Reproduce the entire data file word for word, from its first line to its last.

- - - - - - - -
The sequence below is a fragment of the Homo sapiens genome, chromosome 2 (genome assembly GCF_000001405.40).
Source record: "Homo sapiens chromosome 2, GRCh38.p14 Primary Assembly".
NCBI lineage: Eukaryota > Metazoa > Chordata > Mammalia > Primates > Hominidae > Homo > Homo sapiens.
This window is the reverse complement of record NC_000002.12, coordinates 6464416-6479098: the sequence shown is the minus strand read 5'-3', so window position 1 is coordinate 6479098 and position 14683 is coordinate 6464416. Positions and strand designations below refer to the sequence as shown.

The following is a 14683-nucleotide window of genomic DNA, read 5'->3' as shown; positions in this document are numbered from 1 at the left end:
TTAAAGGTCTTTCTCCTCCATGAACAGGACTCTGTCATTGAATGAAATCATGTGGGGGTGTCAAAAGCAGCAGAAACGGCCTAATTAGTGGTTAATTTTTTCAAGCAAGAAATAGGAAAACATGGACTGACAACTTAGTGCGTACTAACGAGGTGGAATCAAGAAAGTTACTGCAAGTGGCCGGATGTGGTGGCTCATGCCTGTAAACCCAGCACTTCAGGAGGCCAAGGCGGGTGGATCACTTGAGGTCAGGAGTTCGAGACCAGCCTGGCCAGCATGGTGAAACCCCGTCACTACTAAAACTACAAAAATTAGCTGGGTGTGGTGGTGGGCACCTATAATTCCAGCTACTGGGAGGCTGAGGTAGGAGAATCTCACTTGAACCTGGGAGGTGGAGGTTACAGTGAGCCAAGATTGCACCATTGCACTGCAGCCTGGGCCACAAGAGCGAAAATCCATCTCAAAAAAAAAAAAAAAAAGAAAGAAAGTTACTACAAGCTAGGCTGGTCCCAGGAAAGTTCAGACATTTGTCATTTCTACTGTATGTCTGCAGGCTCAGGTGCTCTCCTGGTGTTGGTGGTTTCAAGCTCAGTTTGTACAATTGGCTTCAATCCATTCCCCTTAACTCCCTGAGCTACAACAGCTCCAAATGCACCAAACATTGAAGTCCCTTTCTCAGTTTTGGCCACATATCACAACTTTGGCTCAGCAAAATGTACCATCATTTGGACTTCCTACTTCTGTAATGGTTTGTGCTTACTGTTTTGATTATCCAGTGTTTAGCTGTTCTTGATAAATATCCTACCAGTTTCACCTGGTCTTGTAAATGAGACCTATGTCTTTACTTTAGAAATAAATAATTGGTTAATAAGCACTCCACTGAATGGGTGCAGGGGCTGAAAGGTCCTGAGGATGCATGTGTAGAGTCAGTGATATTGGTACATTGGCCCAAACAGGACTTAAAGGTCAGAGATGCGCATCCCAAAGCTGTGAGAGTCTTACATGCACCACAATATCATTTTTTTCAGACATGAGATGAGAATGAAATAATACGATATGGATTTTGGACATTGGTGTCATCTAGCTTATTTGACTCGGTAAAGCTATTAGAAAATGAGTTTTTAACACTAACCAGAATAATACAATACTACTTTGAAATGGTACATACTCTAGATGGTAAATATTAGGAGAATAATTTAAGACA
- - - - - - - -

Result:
The sequence below is a fragment of the Homo sapiens genome, chromosome 2 (genome assembly GCF_000001405.40).
Source record: "Homo sapiens chromosome 2, GRCh38.p14 Primary Assembly".
NCBI lineage: Eukaryota > Metazoa > Chordata > Mammalia > Primates > Hominidae > Homo > Homo sapiens.
This window is the reverse complement of record NC_000002.12, coordinates 6464416-6479098: the sequence shown is the minus strand read 5'-3', so window position 1 is coordinate 6479098 and position 14683 is coordinate 6464416. Positions and strand designations below refer to the sequence as shown.

The following is a 14683-nucleotide window of genomic DNA, read 5'->3' as shown; positions in this document are numbered from 1 at the left end:
TTAAAGGTCTTTCTCCTCCATGAACAGGACTCTGTCATTGAATGAAATCATGTGGGGGTGTCAAAAGCAGCAGAAACGGCCTAATTAGTGGTTAATTTTTTCAAGCAAGAAATAGGAAAACATGGACTGACAACTTAGTGCGTACTAACGAGGTGGAATCAAGAAAGTTACTGCAAGTGGCCGGATGTGGTGGCTCATGCCTGTAAACCCAGCACTTCAGGAGGCCAAGGCGGGTGGATCACTTGAGGTCAGGAGTTCGAGACCAGCCTGGCCAGCATGGTGAAACCCCGTCACTACTAAAACTACAAAAATTAGCTGGGTGTGGTGGTGGGCACCTATAATTCCAGCTACTGGGAGGCTGAGGTAGGAGAATCTCACTTGAACCTGGGAGGTGGAGGTTACAGTGAGCCAAGATTGCACCATTGCACTGCAGCCTGGGCCACAAGAGCGAAAATCCATCTCAAAAAAAAAAAAAAAAAGAAAGAAAGTTACTACAAGCTAGGCTGGTCCCAGGAAAGTTCAGACATTTGTCATTTCTACTGTATGTCTGCAGGCTCAGGTGCTCTCCTGGTGTTGGTGGTTTCAAGCTCAGTTTGTACAATTGGCTTCAATCCATTCCCCTTAACTCCCTGAGCTACAACAGCTCCAAATGCACCAAACATTGAAGTCCCTTTCTCAGTTTTGGCCACATATCACAACTTTGGCTCAGCAAAATGTACCATCATTTGGACTTCCTACTTCTGTAATGGTTTGTGCTTACTGTTTTGATTATCCAGTGTTTAGCTGTTCTTGATAAATATCCTACCAGTTTCACCTGGTCTTGTAAATGAGACCTATGTCTTTACTTTAGAAATAAATAATTGGTTAATAAGCACTCCACTGAATGGGTGCAGGGGCTGAAAGGTCCTGAGGATGCATGTGTAGAGTCAGTGATATTGGTACATTGGCCCAAACAGGACTTAAAGGTCAGAGATGCGCATCCCAAAGCTGTGAGAGTCTTACATGCACCACAATATCATTTTTTTCAGACATGAGATGAGAATGAAATAATACGATATGGATTTTGGACATTGGTGTCATCTAGCTTATTTGACTCGGTAAAGCTATTAGAAAATGAGTTTTTAACACTAACCAGAATAATACAATACTACTTTGAAATGGTACATACTCTAGATGGTAAATATTAGGAGAATAATTTAAGACA